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Leaving your car idle is an arrestable offense in California

A Sacramento man was arrested after police say he left his car idling and playing loud music outside a 7-Eleven in South Sacramento Friday morning around 9:30 a.m.

Sacramento, Calif. — If you're viewing this story on the ABC10 App, tap here for multimedia.

SACRAMENTO — It's said that idle hands are the devil's workshop. Well, idle cars in California can cause a devil of a problem.

A Sacramento man was arrested after police say he left his car idling and playing loud music outside a 7-Eleven in south Sacramento.

The arrest was caught on cell phone video and posted to Facebook. As of 1 p.m. Monday, May 7, the video has been shared nearly 5,000 times. The video does not show what led up to the arrest of Craig Williams, however, you can hear Williams say, "I didn't do anything wrong" multiple times.

Sacramento Police say a motor officer attempted to make contact with Williams around 9:30 a.m. Friday May 4, who they say left his car idling and playing loud music as he went inside 7-Eleven on 43rd Avenue.

Police said Williams, "refused to talk with the officer and was uncooperative." The officer then attempted to detain Williams, but he was "resistive." After a brief struggle, also captured on cell phone video, Williams was taken into custody.

Police say Williams was taken into custody for multiple violations, including obstructing/resisting arrest.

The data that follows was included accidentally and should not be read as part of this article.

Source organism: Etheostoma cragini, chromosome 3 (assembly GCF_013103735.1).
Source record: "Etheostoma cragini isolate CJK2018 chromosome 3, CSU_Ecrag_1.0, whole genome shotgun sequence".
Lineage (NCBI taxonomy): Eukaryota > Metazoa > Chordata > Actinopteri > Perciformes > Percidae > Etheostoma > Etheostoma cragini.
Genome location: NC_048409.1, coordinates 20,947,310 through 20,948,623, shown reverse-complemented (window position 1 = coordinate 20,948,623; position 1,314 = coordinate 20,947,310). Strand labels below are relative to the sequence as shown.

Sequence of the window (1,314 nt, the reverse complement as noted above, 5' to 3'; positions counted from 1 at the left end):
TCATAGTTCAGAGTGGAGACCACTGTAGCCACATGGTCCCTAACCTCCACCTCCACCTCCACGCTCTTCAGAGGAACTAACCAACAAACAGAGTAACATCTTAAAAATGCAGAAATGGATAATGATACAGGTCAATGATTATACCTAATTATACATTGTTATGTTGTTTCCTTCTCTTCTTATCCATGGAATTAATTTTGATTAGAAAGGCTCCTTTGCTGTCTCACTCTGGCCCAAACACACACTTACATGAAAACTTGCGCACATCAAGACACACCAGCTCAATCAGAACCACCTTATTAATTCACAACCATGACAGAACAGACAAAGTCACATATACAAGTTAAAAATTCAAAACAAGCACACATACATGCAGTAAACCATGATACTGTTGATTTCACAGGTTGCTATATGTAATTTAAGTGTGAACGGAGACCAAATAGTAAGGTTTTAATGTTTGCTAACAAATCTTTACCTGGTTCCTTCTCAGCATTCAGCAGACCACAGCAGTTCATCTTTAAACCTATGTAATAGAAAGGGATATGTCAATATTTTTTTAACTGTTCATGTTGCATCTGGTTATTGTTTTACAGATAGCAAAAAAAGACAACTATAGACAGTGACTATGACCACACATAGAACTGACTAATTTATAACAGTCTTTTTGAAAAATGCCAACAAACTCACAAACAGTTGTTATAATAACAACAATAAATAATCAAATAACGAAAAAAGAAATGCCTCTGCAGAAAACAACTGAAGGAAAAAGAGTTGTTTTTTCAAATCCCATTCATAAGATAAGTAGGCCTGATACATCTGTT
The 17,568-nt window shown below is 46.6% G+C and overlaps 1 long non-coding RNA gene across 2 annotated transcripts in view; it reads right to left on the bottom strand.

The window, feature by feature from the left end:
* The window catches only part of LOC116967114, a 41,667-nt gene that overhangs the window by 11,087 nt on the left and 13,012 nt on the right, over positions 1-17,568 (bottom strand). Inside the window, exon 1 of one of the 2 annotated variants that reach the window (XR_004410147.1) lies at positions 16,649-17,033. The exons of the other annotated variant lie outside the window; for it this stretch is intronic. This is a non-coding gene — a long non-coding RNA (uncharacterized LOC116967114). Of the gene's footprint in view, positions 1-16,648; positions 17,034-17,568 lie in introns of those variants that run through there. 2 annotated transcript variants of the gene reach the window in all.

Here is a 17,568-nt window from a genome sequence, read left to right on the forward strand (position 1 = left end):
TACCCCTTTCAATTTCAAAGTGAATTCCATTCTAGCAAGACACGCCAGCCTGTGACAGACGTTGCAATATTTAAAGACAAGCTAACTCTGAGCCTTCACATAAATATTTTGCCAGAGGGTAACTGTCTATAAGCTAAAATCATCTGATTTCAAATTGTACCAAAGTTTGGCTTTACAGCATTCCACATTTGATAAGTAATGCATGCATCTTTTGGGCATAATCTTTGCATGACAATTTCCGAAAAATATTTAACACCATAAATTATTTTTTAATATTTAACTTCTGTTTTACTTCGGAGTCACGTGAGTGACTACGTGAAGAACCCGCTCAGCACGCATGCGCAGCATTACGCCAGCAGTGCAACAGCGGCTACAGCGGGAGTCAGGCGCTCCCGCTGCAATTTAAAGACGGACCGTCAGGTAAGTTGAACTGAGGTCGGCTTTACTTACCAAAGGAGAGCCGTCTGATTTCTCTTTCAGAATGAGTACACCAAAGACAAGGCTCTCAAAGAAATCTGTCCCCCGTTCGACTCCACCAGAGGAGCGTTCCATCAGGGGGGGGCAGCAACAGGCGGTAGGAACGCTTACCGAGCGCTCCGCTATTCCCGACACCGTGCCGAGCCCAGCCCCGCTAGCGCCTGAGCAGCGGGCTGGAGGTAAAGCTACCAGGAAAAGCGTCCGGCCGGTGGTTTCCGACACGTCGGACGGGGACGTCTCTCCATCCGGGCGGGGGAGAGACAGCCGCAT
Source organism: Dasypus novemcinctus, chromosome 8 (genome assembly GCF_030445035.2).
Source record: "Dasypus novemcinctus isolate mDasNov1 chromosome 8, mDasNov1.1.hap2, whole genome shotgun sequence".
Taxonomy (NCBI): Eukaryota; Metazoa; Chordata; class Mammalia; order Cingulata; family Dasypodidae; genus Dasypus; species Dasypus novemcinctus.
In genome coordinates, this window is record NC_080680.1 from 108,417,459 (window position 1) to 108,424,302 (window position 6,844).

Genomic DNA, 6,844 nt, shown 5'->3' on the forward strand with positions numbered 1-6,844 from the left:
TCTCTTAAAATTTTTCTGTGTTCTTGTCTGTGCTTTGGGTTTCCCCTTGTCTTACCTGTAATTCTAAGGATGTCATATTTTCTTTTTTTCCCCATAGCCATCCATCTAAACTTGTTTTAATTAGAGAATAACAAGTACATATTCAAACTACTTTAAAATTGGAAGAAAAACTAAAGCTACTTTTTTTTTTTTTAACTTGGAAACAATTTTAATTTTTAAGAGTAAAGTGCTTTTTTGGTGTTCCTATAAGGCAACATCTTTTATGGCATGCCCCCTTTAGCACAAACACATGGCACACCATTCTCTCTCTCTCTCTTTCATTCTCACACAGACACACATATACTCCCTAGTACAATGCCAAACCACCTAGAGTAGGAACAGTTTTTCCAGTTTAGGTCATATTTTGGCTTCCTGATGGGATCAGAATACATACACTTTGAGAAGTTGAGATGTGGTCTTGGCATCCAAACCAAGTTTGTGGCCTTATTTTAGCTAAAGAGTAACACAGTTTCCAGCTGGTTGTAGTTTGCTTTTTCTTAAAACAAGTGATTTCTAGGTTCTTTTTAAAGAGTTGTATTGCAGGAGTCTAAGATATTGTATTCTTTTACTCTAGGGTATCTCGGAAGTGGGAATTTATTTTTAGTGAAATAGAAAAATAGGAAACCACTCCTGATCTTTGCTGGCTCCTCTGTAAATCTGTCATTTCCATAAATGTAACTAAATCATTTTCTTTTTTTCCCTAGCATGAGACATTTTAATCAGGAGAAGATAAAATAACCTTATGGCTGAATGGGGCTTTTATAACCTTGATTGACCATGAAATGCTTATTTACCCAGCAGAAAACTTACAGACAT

As to the original offense, leaving your car idling is against California law. According to Mark Reichel, a Sacramento area defense attorney, that law includes all citizens.

"It says no one, no one, can leave a vehicle on a public highway or public road unless the engine is actually turned off and in the brake position," Reichel said. "You can't walk away or leave it running unless the brakes are set."

The law has been active since the 1920's. If someone violates this law, it's an infraction which carries a maximum fine of $250 dollars. When you are being cited for this infraction, you are technically under arrest by California law.

"If you are still not giving out the driver's license, you are still not willing to sign the ticket, they can actually arrest you for resisting an arrest, obstructing an officer," Reichel said.

Reichel also said tha decision is always under the discretion of the officer. The officer could also offer a warning.

According to Sacramento Police, the incident is under investigation. The officer was wearing a body camera at the time, but the video is unavailable as the investigation is ongoing.

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